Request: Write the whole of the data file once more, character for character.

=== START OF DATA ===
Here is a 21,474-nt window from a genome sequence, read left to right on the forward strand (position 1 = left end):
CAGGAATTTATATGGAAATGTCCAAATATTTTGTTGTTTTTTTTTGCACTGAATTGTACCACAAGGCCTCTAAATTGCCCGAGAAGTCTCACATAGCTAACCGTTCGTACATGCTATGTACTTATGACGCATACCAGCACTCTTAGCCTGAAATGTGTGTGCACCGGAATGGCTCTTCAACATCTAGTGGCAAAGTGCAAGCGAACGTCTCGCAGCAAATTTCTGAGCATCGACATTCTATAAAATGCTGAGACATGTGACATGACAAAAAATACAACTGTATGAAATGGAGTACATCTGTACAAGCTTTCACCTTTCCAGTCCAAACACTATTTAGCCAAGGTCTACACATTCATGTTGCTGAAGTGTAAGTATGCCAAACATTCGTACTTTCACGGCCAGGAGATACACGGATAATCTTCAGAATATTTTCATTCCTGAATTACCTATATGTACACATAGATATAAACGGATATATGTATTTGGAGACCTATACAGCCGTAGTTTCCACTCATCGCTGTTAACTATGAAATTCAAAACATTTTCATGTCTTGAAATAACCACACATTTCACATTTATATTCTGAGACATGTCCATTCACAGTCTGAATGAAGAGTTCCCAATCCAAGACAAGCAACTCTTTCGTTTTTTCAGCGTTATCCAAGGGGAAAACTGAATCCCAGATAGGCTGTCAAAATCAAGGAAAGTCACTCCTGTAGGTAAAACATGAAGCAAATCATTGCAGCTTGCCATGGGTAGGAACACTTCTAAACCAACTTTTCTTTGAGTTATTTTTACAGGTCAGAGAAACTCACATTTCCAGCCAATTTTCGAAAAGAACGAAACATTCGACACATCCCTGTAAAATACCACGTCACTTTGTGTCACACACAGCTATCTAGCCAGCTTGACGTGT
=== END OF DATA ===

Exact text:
Here is a 21,474-nt window from a genome sequence, read left to right on the forward strand (position 1 = left end):
CAGGAATTTATATGGAAATGTCCAAATATTTTGTTGTTTTTTTTTGCACTGAATTGTACCACAAGGCCTCTAAATTGCCCGAGAAGTCTCACATAGCTAACCGTTCGTACATGCTATGTACTTATGACGCATACCAGCACTCTTAGCCTGAAATGTGTGTGCACCGGAATGGCTCTTCAACATCTAGTGGCAAAGTGCAAGCGAACGTCTCGCAGCAAATTTCTGAGCATCGACATTCTATAAAATGCTGAGACATGTGACATGACAAAAAATACAACTGTATGAAATGGAGTACATCTGTACAAGCTTTCACCTTTCCAGTCCAAACACTATTTAGCCAAGGTCTACACATTCATGTTGCTGAAGTGTAAGTATGCCAAACATTCGTACTTTCACGGCCAGGAGATACACGGATAATCTTCAGAATATTTTCATTCCTGAATTACCTATATGTACACATAGATATAAACGGATATATGTATTTGGAGACCTATACAGCCGTAGTTTCCACTCATCGCTGTTAACTATGAAATTCAAAACATTTTCATGTCTTGAAATAACCACACATTTCACATTTATATTCTGAGACATGTCCATTCACAGTCTGAATGAAGAGTTCCCAATCCAAGACAAGCAACTCTTTCGTTTTTTCAGCGTTATCCAAGGGGAAAACTGAATCCCAGATAGGCTGTCAAAATCAAGGAAAGTCACTCCTGTAGGTAAAACATGAAGCAAATCATTGCAGCTTGCCATGGGTAGGAACACTTCTAAACCAACTTTTCTTTGAGTTATTTTTACAGGTCAGAGAAACTCACATTTCCAGCCAATTTTCGAAAAGAACGAAACATTCGACACATCCCTGTAAAATACCACGTCACTTTGTGTCACACACAGCTATCTAGCCAGCTTGACGTGT